I’ve done this before

I spent most of my night reporting and writing the story I pasted below about Nancy Kheam, 19, of Lowell.
I’m not sure how friends or family will take this story. I didn’t sugar coat anything. Kheam wasn’t wearing a seatbelt and she died instantly in a crash that left two men unhurt.
I meant no judgement toward Kheam by reporting this story like this, though. I always buckle up before I even put my car in gear, unless I’m not driving. I recently caught myself riding in someone’s back seat without a belt on. I buckled up after we had been on the road for miles.
I’ve done this before. I bet most of us probably have.
This is an easy thing to forget when you’re in back. Please don’t forget.
 
Rest in Peace Nancy. It sounds like you were pretty great.
 

By Robert Mills
rmills@lowellsun.com
BOXBORO — Police say a Honda Accord struck a guardrail along Interstate 495 in Boxboro early yesterday morning, leaving two men who were wearing seat belts unhurt, a woman without a seat belt suffering from injuries, and an unbuckled 19-year-old dead.
The 19-year-old woman, Nancy Kheam, was a 2010 Lowell High School graduate whose death left friends devastated as they recalled Kheam’s constant smile and ability to turn the everyday details of life into stories that would brighten a day.
“She was a good spirit,” said Kheam’s friend, Adrian Figueroa. “You could talk to her about anything. She was very understanding. She’s a friend that anyone would want.”


State police and detectives attached to Middlesex District Attorney Gerard Leone’s Office are still investigating what caused the single-car crash that claimed Kheam’s life.
State police spokesman David Procopio said troopers were called to the northbound lanes of the interstate, south of Route 2, at 3:23 a.m.
There, they found a 2004 Honda Accord that had struck the guardrail after its driver, Dana Kelley, 20, of Westford, lost control. Procopio and Cara O’Brien, a spokeswoman for Leone, both said the cause of the crash remained under investigation last night. No one had been charged as of last night.
Kelley and a front-seat passenger, Kurt Boyd, 21, also of Westford, were both wearing seat belts and were unhurt, Procopio said. Kheam and Kayla Delisi, 22, of Salem, were in the back seat without seat belts on.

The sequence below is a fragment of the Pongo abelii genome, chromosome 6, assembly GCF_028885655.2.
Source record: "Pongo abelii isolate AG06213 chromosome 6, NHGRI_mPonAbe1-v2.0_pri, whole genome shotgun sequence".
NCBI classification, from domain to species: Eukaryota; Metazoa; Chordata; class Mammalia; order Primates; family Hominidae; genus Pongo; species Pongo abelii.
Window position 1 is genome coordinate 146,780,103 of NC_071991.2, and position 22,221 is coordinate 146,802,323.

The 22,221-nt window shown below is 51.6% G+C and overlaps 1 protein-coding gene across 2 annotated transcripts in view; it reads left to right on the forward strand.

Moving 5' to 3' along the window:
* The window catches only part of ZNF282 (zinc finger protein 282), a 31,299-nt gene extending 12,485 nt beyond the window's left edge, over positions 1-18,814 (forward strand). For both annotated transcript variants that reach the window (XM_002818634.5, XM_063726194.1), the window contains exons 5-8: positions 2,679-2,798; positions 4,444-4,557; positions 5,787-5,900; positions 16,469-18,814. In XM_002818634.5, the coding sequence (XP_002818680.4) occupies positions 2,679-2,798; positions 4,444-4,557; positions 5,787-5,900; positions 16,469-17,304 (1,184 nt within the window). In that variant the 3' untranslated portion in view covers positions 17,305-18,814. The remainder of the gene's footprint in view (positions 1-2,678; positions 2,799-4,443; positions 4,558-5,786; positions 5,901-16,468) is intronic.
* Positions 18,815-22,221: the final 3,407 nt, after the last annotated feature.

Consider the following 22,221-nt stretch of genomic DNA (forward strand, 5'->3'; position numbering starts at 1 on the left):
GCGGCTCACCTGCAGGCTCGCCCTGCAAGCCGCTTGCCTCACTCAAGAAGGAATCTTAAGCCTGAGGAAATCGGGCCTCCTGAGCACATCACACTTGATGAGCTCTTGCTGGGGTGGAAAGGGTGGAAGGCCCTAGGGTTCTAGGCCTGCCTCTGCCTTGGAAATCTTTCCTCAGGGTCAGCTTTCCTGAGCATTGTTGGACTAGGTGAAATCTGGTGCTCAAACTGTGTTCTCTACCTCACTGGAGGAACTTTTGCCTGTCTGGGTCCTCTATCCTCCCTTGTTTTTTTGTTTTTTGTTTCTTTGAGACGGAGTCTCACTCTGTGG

Delisi was taken to Emerson Hospital in Concord with non-life-threatening injuries. Procopio said Kheam was killed instantly upon impact. She was pronounced dead at the scene.
State police detectives from Leone’s office, along with troopers from the Collision Analysis and Reconstruction and Crime Scene Services sections, continue to investigate the crash.
Kheam’s sister answered the door of her family’s home on Ware Street in the Lower Highlands with tears in her eyes yesterday. She requested time to grieve before the family speaks in public.
Figueroa met Kheam when the two were sophomores at Lowell High School. They were introduced by a friend and grew close. Kheam even got Figueroa a job at the Blue Stove at Nordstrom restaurant in the Burlington Mall. Kheam was a hostess there for more than a year.
Figueroa said Kheam had a way of telling stories about her everyday life that would crack people up.
“Her stories were always funny,” he said. “She was always smiling about everything. Even if something went wrong, she would smile about it and make a joke out of it.
“She was my best friend.”
Yesterday, Laquisha Delgado covered Kheam’s shift at the Blue Stove. Kheam had taken a rare Sunday off to enjoy her weekend. Her co-workers learned of her death as they arrived at work.
“This is devastating,” Delgado said.
Kheam was attending UMass Lowell and working at the restaurant, where Delgado said she worked hard and was incredibly talented at greeting the strangers who would walk through the doors.
“That girl is such a breath of fresh air,” Delgado said.
“She was one of those girls that liked to do everything fun,” Figueroa said. “She made everything fun. She was funny, sweet, nice, and she talked to everyone.”
Procopio said wearing a seat belt is important no matter where in a car a person is seated, as seat belts reduce the risk of traumatic impact and ejection.
“We absolutely urge all motorists — front- and back-seat occupants alike — to wear a belt as the best protection in a crash,” Procopio wrote in an email. “We extend our deepest condolences to the family of the young woman who died.”
Delgado still refuses to use the past tense when speaking of Kheam.
“I know she’s gone, but no matter what you do when you think about her, you smile,” Delgado said. “She can’t be replaced, ever.”

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